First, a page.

10 December 2005

Legal battle over jail 'slopping out'

Belfast Telegraph

By Deborah McAleese
10 December 2005

A HIGH Court judge is considering whether to award compensation to Ulster prisoners for being forced to "slop out."

During a two-week legal battle, the first of its kind in Northern Ireland, it was alleged in court that the Prison Service had abused the human rights of inmates at Magilligan Prison by not providing in-cell toilets or washing facilities in the prison's H-block.

At the end of final submissions yesterday, Mr Justice Girvan reserved judgment to re-examine the evidence.

The court heard claims that slopping out occurs on a daily basis in the prison, despite Parliamentary reassurance last year by former Secretary of State Ian Pearson that daily slopping out of cells is no longer required in any prisons in Northern Ireland.

If the case is successful, many of the province's most notorious criminals could receive thousands of pounds in compensation for their "degrading" and "humiliating" treatment.

The proceedings were taken by Belfast burglar Justin John Martin, who spent nine months in the prison last year.

Martin, who is currently in Maghaberry Prison, told the court that he was kept in "distressing and humiliating conditions" with only a chamber pot for a toilet and nowhere to wash his hands.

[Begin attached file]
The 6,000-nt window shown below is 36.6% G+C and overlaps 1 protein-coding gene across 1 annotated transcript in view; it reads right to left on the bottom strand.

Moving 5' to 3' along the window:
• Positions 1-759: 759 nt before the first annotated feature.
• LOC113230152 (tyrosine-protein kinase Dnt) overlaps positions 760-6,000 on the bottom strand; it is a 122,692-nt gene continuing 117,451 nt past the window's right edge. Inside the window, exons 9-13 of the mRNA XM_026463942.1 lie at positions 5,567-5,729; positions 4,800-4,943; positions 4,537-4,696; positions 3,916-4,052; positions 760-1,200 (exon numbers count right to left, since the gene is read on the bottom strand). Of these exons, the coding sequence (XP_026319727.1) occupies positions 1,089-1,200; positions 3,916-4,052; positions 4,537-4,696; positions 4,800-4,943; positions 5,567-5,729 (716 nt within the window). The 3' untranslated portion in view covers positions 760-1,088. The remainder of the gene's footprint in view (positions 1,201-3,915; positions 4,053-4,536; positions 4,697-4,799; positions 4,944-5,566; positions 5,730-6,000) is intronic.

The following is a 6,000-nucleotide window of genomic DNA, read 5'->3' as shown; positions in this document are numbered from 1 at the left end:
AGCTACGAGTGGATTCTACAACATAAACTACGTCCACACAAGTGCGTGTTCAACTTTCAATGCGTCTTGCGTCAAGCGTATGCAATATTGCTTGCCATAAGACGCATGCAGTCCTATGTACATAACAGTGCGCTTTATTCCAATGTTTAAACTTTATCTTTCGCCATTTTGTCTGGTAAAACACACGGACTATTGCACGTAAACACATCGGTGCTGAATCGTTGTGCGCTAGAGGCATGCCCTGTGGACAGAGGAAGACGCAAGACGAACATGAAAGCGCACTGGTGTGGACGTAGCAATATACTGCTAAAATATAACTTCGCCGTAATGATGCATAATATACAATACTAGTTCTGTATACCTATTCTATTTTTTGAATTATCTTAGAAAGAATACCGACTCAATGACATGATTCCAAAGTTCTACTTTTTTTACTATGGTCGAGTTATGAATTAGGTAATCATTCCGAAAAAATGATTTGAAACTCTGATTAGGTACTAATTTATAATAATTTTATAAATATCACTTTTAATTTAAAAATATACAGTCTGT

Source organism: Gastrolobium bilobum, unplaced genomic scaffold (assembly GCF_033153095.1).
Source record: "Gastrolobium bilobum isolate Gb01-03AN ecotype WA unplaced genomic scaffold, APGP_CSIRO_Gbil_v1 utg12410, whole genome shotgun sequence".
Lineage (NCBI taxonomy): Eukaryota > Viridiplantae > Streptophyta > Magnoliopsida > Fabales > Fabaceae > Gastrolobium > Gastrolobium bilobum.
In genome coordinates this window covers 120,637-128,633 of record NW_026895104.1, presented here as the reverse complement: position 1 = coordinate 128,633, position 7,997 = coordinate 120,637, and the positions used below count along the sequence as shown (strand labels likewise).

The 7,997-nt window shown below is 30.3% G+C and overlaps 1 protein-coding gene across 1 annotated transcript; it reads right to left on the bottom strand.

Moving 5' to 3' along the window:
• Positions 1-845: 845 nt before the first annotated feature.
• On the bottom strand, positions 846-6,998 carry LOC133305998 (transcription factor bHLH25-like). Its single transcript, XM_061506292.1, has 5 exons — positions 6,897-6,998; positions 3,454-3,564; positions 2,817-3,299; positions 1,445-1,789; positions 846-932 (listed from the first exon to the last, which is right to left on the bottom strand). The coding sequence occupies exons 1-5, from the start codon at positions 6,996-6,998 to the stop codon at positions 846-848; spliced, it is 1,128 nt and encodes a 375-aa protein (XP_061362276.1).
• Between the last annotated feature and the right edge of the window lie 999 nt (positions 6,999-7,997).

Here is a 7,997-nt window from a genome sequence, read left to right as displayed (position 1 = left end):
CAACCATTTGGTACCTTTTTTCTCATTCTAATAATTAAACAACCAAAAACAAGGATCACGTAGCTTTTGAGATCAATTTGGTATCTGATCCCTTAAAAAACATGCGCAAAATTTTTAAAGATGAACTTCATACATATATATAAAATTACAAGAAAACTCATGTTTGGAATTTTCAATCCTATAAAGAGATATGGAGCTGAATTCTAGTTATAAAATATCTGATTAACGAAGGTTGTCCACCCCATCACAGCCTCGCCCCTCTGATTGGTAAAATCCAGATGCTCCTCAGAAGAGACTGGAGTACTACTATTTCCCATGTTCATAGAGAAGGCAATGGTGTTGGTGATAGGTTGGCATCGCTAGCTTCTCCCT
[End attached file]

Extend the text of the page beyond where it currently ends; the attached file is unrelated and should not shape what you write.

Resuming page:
He claimed that if a prison officer was unable to open a cell during lock-up, prisoners had to use a chamber pot as a toilet. This was later emptied in a large basin when the cells were re-opened.

Martin's solicitor, Garrett Greene, from McCann & McCann Solicitors, said: "Prisoners are in custody as punishment for crimes against society and in order to be rehabilitated back into the community. This does not mean they should also be humiliated and not have access to basic tenets of human rights and dignity."

However, lawyers for the Prison Service argued that slopping out was not normal practice.

Just days after the legal action was launched last week, all cells in H-block were provided with wash basins.

The practice of slopping-out was banned in English prisons in 1996.

Last year, the Criminal Justice Inspector in Northern Ireland, Kit Chivers, ordered the prison service to implement a wide range of operational changes within Magilligan Prison to improve conditions for prisoners.

A landmark ruling on slopping out was made in Scotland in February. Now, anybody who has to slop out their cells every morning has the potential to sue the Scottish Executive under the European Convention on Human Rights.

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